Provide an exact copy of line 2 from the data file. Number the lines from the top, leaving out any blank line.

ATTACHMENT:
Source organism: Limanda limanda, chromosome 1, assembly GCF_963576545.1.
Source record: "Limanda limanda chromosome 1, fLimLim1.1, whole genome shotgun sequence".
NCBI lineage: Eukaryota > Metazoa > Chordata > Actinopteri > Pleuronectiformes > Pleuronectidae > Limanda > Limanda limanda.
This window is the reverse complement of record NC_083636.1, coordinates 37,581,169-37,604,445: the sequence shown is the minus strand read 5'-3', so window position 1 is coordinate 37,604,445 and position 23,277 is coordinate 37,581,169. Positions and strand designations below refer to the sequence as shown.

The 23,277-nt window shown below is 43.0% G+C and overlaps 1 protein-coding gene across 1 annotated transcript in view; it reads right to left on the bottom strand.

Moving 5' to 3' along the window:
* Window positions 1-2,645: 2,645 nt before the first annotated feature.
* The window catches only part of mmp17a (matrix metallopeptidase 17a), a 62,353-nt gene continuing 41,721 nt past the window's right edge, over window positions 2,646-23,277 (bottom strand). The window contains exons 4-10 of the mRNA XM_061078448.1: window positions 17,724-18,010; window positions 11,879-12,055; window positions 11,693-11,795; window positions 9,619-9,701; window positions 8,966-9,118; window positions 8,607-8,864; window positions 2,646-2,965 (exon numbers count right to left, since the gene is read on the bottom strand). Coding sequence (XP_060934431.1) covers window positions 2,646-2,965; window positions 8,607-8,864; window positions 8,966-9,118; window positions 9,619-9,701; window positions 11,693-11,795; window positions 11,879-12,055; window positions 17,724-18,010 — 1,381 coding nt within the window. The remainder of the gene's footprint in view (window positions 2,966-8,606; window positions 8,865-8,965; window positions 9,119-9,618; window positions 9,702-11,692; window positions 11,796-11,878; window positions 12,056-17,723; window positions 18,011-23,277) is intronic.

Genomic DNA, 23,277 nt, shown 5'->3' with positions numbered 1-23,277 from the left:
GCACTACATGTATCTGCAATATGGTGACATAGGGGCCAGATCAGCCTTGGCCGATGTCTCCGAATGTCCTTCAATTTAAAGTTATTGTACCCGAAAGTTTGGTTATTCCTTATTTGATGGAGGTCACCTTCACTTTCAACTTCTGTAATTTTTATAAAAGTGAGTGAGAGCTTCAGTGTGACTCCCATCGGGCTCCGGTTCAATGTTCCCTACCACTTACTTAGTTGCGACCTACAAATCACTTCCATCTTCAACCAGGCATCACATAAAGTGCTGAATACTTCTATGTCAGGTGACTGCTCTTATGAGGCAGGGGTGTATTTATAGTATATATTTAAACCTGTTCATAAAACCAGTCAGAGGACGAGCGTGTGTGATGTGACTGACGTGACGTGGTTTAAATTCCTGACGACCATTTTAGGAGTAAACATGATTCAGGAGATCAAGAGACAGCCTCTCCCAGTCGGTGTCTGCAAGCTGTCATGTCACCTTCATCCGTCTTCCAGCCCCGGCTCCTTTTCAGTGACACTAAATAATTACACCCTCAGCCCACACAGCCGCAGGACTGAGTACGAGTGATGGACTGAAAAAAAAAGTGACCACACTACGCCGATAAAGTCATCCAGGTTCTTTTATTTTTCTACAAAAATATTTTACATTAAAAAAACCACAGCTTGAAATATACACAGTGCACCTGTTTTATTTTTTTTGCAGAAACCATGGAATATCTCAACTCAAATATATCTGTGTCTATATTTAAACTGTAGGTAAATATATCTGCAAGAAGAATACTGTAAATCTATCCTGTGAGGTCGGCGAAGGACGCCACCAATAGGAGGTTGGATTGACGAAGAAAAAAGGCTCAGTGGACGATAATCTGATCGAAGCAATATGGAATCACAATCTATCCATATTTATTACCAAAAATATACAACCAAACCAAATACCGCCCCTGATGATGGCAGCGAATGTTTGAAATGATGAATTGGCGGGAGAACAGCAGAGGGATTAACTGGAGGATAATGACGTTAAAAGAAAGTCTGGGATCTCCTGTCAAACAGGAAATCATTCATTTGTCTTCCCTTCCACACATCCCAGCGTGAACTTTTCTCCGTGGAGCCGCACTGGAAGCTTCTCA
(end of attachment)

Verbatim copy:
Source record: "Limanda limanda chromosome 1, fLimLim1.1, whole genome shotgun sequence".